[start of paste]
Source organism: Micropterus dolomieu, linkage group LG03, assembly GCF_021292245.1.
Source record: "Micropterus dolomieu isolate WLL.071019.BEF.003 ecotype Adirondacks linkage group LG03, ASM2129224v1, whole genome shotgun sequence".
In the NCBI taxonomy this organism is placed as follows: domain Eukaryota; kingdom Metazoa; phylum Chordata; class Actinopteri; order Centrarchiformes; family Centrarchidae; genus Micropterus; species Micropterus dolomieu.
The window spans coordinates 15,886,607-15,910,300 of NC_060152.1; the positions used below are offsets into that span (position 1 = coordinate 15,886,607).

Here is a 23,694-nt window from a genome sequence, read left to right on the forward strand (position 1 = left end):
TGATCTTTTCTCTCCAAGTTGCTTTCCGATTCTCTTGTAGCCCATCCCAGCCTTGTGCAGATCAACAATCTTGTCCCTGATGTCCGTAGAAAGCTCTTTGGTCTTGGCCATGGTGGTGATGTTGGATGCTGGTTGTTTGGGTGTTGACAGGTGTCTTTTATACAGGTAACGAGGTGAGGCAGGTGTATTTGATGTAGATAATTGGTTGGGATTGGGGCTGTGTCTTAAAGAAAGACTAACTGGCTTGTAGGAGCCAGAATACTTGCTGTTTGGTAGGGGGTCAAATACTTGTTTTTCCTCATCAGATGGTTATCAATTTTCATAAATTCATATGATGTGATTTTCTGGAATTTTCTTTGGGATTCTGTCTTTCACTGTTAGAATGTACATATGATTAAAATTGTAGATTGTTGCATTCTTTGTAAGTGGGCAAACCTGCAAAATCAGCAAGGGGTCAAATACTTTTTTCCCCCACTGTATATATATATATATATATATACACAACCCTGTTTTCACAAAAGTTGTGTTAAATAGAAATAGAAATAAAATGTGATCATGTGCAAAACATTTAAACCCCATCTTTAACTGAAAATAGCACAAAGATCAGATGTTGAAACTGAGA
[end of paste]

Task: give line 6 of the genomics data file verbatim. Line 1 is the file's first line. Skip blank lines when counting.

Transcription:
TGATCTTTTCTCTCCAAGTTGCTTTCCGATTCTCTTGTAGCCCATCCCAGCCTTGTGCAGATCAACAATCTTGTCCCTGATGTCCGTAGAAAGCTCTTTGGTCTTGGCCATGGTGGTGATGTTGGATGCTGGTTGTTTGGGTGTTGACAGGTGTCTTTTATACAGGTAACGAGGTGAGGCAGGTGTATTTGATGTAGATAATTGGTTGGGATTGGGGCTGTGTCTTAAAGAAAGACTAACTGGCTTGTAGGAGCCAGAATACTTGCTGTTTGGTAGGGGGTCAAATACTTGTTTTTCCTCATCAGATGGTTATCAATTTTCATAAATTCATATGATGTGATTTTCTGGAATTTTCTTTGGGATTCTGTCTTTCACTGTTAGAATGTACATATGATTAAAATTGTAGATTGTTGCATTCTTTGTAAGTGGGCAAACCTGCAAAATCAGCAAGGGGTCAAATACTTTTTTCCCCCACTGTATATATATATATATATATATACACAACCCTGTTTTCACAAAAGTTGTGTTAAATAGAAATAGAAATAAAATGTGATCATGTGCAAAACATTTAAACCCCATCTTTAACTGAAAATAGCACAAAGATCAGATGTTGAAACTGAGA